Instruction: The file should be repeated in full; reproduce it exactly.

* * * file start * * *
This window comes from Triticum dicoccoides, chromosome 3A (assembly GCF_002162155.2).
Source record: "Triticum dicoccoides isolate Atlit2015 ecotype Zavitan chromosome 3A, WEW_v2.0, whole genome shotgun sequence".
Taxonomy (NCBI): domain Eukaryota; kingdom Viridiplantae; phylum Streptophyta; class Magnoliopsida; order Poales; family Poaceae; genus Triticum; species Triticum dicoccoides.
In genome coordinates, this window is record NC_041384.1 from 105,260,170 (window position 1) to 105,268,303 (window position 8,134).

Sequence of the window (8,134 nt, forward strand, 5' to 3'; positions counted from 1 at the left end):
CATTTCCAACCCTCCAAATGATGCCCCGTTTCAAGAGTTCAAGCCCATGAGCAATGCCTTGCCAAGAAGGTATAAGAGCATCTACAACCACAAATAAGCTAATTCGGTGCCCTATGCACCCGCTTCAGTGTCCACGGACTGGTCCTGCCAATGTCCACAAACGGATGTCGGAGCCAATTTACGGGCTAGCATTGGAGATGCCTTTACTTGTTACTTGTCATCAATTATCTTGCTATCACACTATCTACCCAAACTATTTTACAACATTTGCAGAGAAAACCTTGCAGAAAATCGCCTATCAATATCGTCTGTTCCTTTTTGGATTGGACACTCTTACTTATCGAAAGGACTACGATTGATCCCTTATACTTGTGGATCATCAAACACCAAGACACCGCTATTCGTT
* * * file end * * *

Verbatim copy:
This window comes from Triticum dicoccoides, chromosome 3A (assembly GCF_002162155.2).
Source record: "Triticum dicoccoides isolate Atlit2015 ecotype Zavitan chromosome 3A, WEW_v2.0, whole genome shotgun sequence".
Taxonomy (NCBI): domain Eukaryota; kingdom Viridiplantae; phylum Streptophyta; class Magnoliopsida; order Poales; family Poaceae; genus Triticum; species Triticum dicoccoides.
In genome coordinates, this window is record NC_041384.1 from 105,260,170 (window position 1) to 105,268,303 (window position 8,134).

Sequence of the window (8,134 nt, forward strand, 5' to 3'; positions counted from 1 at the left end):
CATTTCCAACCCTCCAAATGATGCCCCGTTTCAAGAGTTCAAGCCCATGAGCAATGCCTTGCCAAGAAGGTATAAGAGCATCTACAACCACAAATAAGCTAATTCGGTGCCCTATGCACCCGCTTCAGTGTCCACGGACTGGTCCTGCCAATGTCCACAAACGGATGTCGGAGCCAATTTACGGGCTAGCATTGGAGATGCCTTTACTTGTTACTTGTCATCAATTATCTTGCTATCACACTATCTACCCAAACTATTTTACAACATTTGCAGAGAAAACCTTGCAGAAAATCGCCTATCAATATCGTCTGTTCCTTTTTGGATTGGACACTCTTACTTATCGAAAGGACTACGATTGATCCCTTATACTTGTGGATCATCAAACACCAAGACACCGCTATTCGTT